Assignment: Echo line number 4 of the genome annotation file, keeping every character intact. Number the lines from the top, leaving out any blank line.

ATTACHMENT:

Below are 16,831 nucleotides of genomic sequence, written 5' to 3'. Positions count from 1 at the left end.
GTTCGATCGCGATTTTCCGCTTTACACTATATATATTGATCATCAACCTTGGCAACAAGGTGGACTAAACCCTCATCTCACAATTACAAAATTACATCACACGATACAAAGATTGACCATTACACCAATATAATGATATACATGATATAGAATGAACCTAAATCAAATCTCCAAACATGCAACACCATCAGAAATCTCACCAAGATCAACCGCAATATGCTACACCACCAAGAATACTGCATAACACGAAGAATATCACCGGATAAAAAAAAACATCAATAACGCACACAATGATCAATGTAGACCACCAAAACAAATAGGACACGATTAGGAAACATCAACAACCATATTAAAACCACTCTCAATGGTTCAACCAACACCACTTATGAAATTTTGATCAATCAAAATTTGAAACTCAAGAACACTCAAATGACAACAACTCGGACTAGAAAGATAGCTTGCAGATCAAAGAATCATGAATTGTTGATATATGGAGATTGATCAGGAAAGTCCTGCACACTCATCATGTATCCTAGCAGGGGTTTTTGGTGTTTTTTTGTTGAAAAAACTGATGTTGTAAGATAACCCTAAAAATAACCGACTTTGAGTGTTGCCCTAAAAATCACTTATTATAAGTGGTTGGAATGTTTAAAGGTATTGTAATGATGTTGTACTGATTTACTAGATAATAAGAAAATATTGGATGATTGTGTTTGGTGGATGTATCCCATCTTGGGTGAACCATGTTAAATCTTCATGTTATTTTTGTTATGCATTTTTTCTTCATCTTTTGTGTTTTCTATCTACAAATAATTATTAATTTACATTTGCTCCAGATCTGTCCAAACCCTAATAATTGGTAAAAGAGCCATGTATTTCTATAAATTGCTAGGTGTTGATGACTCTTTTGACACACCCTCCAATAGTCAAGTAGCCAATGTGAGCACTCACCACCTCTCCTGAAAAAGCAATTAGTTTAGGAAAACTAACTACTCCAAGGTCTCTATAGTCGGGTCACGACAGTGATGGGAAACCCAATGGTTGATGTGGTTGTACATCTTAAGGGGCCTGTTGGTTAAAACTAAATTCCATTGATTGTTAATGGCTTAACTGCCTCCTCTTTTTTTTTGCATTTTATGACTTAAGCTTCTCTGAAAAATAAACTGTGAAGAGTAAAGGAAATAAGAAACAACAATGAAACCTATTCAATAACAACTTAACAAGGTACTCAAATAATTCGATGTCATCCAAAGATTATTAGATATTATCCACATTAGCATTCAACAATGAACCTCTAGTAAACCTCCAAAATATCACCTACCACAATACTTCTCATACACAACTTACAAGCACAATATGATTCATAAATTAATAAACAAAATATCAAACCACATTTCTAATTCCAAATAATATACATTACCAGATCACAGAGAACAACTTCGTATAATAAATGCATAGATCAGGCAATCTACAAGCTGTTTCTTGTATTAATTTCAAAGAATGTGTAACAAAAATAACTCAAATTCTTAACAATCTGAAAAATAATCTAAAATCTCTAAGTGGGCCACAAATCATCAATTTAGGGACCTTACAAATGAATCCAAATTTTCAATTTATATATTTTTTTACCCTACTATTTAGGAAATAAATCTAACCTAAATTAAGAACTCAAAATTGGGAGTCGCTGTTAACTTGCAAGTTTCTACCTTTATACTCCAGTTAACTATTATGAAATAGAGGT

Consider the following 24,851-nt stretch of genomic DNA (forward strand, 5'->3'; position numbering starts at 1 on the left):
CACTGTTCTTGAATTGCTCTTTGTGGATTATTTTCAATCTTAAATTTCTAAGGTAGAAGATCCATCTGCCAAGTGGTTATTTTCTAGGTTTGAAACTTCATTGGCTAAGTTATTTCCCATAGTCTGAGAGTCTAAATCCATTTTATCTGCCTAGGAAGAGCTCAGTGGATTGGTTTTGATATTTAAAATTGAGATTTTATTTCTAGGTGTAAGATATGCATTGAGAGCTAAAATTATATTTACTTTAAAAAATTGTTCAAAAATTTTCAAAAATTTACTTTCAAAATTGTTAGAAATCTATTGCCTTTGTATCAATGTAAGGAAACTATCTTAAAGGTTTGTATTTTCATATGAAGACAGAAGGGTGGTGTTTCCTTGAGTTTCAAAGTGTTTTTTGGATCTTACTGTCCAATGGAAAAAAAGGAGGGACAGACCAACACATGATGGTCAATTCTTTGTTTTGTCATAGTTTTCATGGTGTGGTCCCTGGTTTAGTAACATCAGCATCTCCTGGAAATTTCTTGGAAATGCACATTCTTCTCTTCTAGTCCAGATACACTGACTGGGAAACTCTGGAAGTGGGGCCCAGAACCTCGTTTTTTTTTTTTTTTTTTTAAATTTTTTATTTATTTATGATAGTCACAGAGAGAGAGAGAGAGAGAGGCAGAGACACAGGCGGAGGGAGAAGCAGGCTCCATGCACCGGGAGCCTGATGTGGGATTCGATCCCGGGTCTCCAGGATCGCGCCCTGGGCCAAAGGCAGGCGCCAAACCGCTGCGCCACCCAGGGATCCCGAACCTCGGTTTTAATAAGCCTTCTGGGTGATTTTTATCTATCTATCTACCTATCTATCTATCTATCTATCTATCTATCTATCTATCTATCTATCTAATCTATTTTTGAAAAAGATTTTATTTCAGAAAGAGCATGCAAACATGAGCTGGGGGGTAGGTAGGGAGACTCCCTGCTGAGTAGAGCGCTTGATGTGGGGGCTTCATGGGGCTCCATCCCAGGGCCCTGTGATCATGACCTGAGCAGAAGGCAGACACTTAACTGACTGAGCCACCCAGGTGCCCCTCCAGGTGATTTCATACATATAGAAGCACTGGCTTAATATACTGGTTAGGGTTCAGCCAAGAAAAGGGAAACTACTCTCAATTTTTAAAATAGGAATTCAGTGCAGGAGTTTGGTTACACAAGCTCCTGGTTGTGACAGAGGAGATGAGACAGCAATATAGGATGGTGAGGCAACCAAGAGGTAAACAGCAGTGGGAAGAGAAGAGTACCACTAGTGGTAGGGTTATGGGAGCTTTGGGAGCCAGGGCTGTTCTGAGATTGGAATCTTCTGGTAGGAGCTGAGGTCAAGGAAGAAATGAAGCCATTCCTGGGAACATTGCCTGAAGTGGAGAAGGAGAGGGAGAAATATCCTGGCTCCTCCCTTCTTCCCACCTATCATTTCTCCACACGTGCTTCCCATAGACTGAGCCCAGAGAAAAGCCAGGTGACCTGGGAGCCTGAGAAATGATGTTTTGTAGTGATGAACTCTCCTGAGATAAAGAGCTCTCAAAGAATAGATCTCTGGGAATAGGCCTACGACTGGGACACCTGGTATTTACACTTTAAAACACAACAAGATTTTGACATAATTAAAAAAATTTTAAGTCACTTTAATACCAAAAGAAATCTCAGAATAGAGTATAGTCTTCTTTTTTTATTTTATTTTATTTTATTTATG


CACTGTTCTTGAATTGCTCTTTGTGGATTATTTTCAATCTTAAATTTCTAAGGTAGAAGATCCATCTGCCAAGTGGTTATTTTCTAGGTTTGAAACTTCATTGGCTAAGTTATTTCCCATAGTCTGAGAGTCTAAATCCATTTTATCTGCCTAGGAAGAGCTCAGTGGATTGGTTTTGATATTTAAAATTGAGATTTTATTTCTAGGTGTAAGATATGCATTGAGAGCTAAAATTATATTTACTTTAAAAAATTGTTCAAAAATTTTCAAAAATTTACTTTCAAAATTGTTAGAAATCTATTGCCTTTGTATCAATGTAAGGAAACTATCTTAAAGGTTTGTATTTTCATATGAAGACAGAAGGGTGGTGTTTCCTTGAGTTTCAAAGTGTTTTTTGGATCTTACTGTCCAATGGAAAAAAAGGAGGGACAGACCAACACATGATGGTCAATTCTTTGTTTTGTCATAGTTTTCATGGTGTGGTCCCTGGTTTAGTAACATCAGCATCTCCTGGAAATTTCTTGGAAATGCACATTCTTCTCTTCTAGTCCAGATACACTGACTGGGAAACTCTGGAAGTGGGGCCCAGAACCTCGTTTTTTTTTTTTTTTTTTTAAATTTTTTATTTATTTATGATAGTCACAGAGAGAGAGAGAGAGAGAGGCAGAGACACAGGCGGAGGGAGAAGCAGGCTCCATGCACCGGGAGCCTGATGTGGGATTCGATCCCGGGTCTCCAGGATCGCGCCCTGGGCCAAAGGCAGGCGCCAAACCGCTGCGCCACCCAGGGATCCCGAACCTCGGTTTTAATAAGCCTTCTGGGTGATTTTTATCTATCTATCTACCTATCTATCTATCTATCTATCTATCTATCTATCTATCTATCTATCTAATCTATTTTTGAAAAAGATTTTATTTCAGAAAGAGCATGCAAACATGAGCTGGGGGGTAGGTAGGGAGACTCCCTGCTGAGTAGAGCGCTTGATGTGGGGGCTTCATGGGGCTCCATCCCAGGGCCCTGTGATCATGACCTGAGCAGAAGGCAGACACTTAACTGACTGAGCCACCCAGGTGCCCCTCCAGGTGATTTCATACATATAGAAGCACTGGCTTAATATACTGGTTAGGGTTCAGCCAAGAAAAGGGAAACTACTCTCAATTTTTAAAATAGGAATTCAGTGCAGGAGTTTGGTTACACAAGCTCCTGGTTGTGACAGAGGAGATGAGACAGCAATATAGGATGGTGAGGCAACCAAGAGGTAAACAGCAGTGGGAAGAGAAGAGTACCACTAGTGGTAGGGTTATGGGAGCTTTGGGAGCCAGGGCTGTTCTGAGATTGGAATCTTCTGGTAGGAGCTGAGGTCAAGGAAGAAATGAAGCCATTCCTGGGAACATTGCCTGAAGTGGAGAAGGAGAGGGAGAAATATCCTGGCTCCTCCCTTCTTCCCACCTATCATTTCTCCACACGTGCTTCCCATAGACTGAGCCCAGAGAAAAGCCAGGTGACCTGGGAGCCTGAGAAATGATGTTTTGTAGTGATGAACTCTCCTGAGATAAAGAGCTCTCAAAGAATAGATCTCTGGGAATAGGCCTACGACTGGGACACCTGGTATTTACACTTTAAAACACAACAAGATTTTGACATAATTAAAAAAATTTTAAGTCACTTTAATACCAAAAGAAATCTCAGAATAGAGTATAGTCTTCTTTTTTTATTTTATTTTATTTTATTTATG